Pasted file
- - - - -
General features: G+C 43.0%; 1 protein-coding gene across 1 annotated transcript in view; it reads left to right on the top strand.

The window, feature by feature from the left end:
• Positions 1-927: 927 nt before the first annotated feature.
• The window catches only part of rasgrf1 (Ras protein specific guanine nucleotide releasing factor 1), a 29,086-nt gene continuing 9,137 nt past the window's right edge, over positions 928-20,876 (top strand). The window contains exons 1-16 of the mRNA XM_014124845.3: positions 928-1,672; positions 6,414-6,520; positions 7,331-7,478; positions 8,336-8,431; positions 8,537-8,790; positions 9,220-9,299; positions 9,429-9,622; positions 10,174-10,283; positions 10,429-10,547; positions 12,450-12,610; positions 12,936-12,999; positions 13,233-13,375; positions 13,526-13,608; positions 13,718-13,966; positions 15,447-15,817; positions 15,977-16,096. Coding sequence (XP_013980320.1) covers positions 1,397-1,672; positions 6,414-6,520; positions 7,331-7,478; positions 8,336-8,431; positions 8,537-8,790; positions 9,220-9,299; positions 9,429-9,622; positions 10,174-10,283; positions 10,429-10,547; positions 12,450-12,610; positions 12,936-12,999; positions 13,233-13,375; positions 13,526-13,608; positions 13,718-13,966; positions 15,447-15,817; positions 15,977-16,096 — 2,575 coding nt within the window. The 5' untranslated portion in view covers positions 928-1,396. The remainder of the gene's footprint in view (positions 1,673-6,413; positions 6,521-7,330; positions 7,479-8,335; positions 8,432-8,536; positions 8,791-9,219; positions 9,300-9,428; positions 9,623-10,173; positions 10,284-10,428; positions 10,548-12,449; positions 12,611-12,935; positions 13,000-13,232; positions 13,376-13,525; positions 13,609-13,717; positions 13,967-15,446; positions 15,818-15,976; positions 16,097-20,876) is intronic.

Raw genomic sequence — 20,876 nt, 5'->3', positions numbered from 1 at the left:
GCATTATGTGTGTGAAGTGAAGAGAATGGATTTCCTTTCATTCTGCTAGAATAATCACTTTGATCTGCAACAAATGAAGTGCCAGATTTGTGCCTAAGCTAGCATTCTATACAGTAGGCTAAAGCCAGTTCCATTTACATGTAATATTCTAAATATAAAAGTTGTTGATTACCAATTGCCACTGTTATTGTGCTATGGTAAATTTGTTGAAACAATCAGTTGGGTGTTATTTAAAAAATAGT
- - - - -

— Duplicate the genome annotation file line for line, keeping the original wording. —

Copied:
General features: G+C 43.0%; 1 protein-coding gene across 1 annotated transcript in view; it reads left to right on the top strand.

The window, feature by feature from the left end:
• Positions 1-927: 927 nt before the first annotated feature.
• The window catches only part of rasgrf1 (Ras protein specific guanine nucleotide releasing factor 1), a 29,086-nt gene continuing 9,137 nt past the window's right edge, over positions 928-20,876 (top strand). The window contains exons 1-16 of the mRNA XM_014124845.3: positions 928-1,672; positions 6,414-6,520; positions 7,331-7,478; positions 8,336-8,431; positions 8,537-8,790; positions 9,220-9,299; positions 9,429-9,622; positions 10,174-10,283; positions 10,429-10,547; positions 12,450-12,610; positions 12,936-12,999; positions 13,233-13,375; positions 13,526-13,608; positions 13,718-13,966; positions 15,447-15,817; positions 15,977-16,096. Coding sequence (XP_013980320.1) covers positions 1,397-1,672; positions 6,414-6,520; positions 7,331-7,478; positions 8,336-8,431; positions 8,537-8,790; positions 9,220-9,299; positions 9,429-9,622; positions 10,174-10,283; positions 10,429-10,547; positions 12,450-12,610; positions 12,936-12,999; positions 13,233-13,375; positions 13,526-13,608; positions 13,718-13,966; positions 15,447-15,817; positions 15,977-16,096 — 2,575 coding nt within the window. The 5' untranslated portion in view covers positions 928-1,396. The remainder of the gene's footprint in view (positions 1,673-6,413; positions 6,521-7,330; positions 7,479-8,335; positions 8,432-8,536; positions 8,791-9,219; positions 9,300-9,428; positions 9,623-10,173; positions 10,284-10,428; positions 10,548-12,449; positions 12,611-12,935; positions 13,000-13,232; positions 13,376-13,525; positions 13,609-13,717; positions 13,967-15,446; positions 15,818-15,976; positions 16,097-20,876) is intronic.

Raw genomic sequence — 20,876 nt, 5'->3', positions numbered from 1 at the left:
GCATTATGTGTGTGAAGTGAAGAGAATGGATTTCCTTTCATTCTGCTAGAATAATCACTTTGATCTGCAACAAATGAAGTGCCAGATTTGTGCCTAAGCTAGCATTCTATACAGTAGGCTAAAGCCAGTTCCATTTACATGTAATATTCTAAATATAAAAGTTGTTGATTACCAATTGCCACTGTTATTGTGCTATGGTAAATTTGTTGAAACAATCAGTTGGGTGTTATTTAAAAAATAGT